A little about me
creative | detailed | energetic
fresh grad | problem solver
adapt | innovate
The most important concept I picked up at uni was the understanding of what an engineer truly does.
Many non- engineers might say they “build stuff, solve problems with hard math, and sometimes over complicate tasks”. (They’d be correct in a sense)
My interpretation of what an engineer really does is this: putting it simply, they assess and design solutions, often under the pressure of time and cost constraints, for complex systems.
Their true value comes from being able to solve or outline nearly any problem using a standard problem-solving method while allowing elements of creativity.
This is who I am: I have always enjoyed solving problems; now, I have the knowledge and tools to start as a professional.
My professional strengths are project management, process improvement, and product design.
Check out some of the things I’ve been working on here
Studying engineering taught me how to structure my problem-solving technique; studying mathematics gave me the tools to execute it.
Mathematics is about understanding the relationship between multiple quantities, using logic and abstraction.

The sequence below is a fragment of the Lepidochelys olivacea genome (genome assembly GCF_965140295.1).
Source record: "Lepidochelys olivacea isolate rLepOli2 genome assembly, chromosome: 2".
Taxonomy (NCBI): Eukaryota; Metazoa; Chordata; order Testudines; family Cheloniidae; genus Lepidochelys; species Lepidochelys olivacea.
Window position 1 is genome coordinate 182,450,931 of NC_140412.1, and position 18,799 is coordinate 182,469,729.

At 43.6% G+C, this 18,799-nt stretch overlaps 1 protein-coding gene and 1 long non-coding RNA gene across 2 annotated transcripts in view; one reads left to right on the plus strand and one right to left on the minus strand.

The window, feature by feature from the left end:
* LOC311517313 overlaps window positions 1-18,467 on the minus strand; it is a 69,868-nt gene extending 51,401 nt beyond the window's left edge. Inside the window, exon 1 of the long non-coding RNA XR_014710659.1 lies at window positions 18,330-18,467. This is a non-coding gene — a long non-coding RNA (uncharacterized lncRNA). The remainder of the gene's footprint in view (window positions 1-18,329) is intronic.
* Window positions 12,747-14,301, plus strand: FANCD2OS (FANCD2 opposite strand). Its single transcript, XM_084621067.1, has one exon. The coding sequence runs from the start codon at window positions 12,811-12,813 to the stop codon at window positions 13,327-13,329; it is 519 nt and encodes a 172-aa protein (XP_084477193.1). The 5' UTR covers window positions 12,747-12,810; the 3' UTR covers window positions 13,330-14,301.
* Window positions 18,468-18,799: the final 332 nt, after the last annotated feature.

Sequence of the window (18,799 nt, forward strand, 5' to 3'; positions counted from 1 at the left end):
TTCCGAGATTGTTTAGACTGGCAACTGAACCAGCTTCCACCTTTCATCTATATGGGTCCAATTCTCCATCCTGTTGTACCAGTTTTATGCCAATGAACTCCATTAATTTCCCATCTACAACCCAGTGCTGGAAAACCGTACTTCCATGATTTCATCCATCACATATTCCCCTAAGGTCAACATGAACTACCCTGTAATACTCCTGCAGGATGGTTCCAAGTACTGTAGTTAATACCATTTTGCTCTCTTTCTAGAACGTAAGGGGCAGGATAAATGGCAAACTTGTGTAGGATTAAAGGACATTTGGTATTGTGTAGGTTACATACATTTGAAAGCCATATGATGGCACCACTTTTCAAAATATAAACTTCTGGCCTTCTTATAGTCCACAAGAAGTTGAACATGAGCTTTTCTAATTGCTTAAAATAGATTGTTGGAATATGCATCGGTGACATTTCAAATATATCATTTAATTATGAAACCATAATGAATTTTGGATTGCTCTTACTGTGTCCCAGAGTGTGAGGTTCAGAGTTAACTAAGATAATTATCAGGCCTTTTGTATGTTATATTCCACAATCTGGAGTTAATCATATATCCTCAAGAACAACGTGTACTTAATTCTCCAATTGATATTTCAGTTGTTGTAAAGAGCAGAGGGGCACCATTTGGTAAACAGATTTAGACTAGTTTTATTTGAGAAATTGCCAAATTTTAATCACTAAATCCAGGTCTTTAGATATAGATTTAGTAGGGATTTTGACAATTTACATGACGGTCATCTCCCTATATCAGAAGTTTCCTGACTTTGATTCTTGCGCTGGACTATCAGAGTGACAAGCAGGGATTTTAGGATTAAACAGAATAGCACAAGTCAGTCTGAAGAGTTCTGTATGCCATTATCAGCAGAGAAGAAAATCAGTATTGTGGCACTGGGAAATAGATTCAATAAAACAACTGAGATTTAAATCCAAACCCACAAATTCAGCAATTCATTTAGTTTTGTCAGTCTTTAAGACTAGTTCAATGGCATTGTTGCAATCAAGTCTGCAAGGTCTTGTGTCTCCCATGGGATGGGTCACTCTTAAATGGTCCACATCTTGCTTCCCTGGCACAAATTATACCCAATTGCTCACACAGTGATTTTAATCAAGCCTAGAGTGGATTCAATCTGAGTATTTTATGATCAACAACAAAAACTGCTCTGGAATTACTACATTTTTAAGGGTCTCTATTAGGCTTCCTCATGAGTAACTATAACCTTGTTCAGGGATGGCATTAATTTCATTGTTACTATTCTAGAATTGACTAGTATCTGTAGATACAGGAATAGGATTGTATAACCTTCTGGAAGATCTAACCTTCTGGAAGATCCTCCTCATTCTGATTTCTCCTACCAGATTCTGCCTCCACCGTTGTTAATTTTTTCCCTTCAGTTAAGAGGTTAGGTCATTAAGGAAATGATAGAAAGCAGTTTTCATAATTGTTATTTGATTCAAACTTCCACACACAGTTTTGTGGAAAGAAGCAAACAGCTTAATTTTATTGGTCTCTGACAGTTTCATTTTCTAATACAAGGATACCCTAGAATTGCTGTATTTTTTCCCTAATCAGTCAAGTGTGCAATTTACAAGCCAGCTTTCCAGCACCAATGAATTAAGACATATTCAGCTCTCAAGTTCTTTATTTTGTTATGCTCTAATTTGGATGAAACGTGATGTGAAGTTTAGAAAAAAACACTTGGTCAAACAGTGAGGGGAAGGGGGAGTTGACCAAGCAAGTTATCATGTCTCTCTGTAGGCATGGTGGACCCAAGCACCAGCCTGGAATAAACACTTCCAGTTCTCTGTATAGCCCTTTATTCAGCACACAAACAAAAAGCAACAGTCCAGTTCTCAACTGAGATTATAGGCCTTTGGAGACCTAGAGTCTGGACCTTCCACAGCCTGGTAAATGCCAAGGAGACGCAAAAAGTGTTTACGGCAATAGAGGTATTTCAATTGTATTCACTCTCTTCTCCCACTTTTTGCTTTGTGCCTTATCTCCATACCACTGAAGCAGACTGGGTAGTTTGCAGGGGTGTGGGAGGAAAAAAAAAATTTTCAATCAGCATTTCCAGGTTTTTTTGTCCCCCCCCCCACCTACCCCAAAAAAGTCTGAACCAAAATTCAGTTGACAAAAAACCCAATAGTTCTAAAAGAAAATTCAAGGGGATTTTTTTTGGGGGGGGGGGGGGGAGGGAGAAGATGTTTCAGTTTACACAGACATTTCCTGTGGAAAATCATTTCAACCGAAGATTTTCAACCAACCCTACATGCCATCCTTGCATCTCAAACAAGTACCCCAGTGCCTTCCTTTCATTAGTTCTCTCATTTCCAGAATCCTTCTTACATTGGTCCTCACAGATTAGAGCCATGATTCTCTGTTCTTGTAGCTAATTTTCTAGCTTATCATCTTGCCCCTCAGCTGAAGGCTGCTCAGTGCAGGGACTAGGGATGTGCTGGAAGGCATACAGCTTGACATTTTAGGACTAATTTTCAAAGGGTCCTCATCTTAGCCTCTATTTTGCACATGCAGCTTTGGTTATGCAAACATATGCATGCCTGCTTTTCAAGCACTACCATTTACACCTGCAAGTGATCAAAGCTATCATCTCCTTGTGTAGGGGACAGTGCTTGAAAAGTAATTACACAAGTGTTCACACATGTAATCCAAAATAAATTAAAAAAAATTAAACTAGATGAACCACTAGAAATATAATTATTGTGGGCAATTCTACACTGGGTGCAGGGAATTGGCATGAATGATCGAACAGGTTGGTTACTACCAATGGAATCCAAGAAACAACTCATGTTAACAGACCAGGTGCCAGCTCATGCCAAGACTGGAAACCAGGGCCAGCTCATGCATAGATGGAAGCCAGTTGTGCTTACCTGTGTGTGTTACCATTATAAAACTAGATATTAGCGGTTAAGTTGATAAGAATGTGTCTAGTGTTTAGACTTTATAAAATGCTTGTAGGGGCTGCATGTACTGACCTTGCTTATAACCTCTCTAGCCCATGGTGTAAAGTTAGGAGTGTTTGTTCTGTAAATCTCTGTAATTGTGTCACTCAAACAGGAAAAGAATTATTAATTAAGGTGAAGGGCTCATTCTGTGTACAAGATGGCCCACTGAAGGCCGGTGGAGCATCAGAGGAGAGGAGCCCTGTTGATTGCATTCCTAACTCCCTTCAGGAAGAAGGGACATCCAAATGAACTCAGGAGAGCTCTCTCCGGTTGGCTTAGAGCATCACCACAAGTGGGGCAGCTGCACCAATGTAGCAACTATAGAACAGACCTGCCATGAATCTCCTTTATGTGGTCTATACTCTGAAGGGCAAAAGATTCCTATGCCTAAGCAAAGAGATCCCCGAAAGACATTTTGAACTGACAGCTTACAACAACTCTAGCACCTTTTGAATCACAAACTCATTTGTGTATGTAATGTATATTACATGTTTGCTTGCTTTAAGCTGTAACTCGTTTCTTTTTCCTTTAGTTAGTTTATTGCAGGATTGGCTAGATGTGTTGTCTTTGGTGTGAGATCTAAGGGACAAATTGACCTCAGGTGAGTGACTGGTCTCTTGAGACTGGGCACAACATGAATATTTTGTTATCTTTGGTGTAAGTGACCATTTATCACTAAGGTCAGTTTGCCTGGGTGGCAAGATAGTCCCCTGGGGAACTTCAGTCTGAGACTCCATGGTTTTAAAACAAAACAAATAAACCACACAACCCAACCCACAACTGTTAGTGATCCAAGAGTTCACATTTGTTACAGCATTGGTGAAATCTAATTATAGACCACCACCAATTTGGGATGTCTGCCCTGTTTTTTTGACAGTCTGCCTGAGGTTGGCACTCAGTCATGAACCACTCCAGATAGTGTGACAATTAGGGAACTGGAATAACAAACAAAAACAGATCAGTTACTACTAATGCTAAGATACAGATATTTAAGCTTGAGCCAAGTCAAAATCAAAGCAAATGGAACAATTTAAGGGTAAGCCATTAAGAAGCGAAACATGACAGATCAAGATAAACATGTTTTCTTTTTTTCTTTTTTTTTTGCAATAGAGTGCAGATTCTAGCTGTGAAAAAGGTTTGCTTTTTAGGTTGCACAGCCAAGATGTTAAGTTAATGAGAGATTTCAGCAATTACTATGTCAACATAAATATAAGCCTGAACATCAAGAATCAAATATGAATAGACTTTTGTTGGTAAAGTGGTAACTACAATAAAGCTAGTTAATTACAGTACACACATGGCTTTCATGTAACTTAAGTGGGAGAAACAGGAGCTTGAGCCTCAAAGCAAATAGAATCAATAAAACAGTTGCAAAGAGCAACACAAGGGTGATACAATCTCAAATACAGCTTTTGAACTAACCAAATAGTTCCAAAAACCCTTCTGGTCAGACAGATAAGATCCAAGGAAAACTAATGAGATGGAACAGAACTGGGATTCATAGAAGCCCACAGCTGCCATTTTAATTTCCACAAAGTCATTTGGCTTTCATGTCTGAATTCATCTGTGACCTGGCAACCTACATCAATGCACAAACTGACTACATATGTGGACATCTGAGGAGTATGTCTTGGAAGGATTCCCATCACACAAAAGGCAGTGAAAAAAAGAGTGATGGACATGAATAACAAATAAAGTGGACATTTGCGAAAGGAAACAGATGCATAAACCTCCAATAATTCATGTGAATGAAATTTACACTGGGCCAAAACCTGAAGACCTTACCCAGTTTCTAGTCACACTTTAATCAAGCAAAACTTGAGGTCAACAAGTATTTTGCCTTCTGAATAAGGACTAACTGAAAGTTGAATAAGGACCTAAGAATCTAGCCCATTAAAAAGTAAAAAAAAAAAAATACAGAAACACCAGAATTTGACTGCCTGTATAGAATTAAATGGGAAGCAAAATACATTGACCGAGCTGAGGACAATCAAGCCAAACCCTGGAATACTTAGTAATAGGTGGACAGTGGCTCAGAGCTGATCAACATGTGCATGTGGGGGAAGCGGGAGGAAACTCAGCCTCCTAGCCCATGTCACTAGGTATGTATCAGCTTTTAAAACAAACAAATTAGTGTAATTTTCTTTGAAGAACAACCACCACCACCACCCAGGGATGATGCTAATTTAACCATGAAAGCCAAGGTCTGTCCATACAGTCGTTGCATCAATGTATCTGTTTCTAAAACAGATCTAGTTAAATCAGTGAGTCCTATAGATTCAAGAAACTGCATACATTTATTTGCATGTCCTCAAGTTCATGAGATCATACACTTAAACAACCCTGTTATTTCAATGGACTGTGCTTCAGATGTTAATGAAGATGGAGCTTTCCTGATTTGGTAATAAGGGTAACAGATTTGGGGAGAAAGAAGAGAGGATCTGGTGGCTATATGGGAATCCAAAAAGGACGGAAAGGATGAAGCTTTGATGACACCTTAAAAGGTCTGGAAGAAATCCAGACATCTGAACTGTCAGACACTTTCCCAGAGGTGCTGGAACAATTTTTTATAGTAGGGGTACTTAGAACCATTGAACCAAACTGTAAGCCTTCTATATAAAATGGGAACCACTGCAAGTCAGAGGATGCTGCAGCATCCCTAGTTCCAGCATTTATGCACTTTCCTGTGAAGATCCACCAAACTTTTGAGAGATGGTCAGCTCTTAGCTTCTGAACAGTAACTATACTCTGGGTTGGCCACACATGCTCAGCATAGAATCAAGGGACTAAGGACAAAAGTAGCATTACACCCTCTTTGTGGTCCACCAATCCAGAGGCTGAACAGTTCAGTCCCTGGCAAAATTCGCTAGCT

It’s about identifying the best solution space, through both inductive and deductive reasoning.
Most importantly, it seeks to develop simple descriptions for deisred variables, allowing quantitative answers to the questions “why” and “how much?”.
While I’m curious about any branch of mathematics, I’m passionate about operations research, analysis, and control theory. I’m constantly researching these areas, trying to expand my knowledge and look for opportunities to apply it in practice. A list of my commonly used resources can be found here.
The decision to start learning how computers work was one of the best I’ve made.
I have always been a tinkerer. knowing how things work is what drives me; the more complex the system, the greater the feeling of achievement when I finally understand it. Learning to program was the next stage in my development as an engineer. Computers provide a relatively cheap way to model engineering and mathematical systems, and programming is the key to developing computers?
Finding analytical solutions to problems is extremely satisfying. Unfortunately, the set of real-world problems solvable by analytical means alone is quite small when compared with those that aren’t explicitly solvable. This is where computers shine; calculating ranges of acceptable approximate solutions is what has helped shape the world we live in.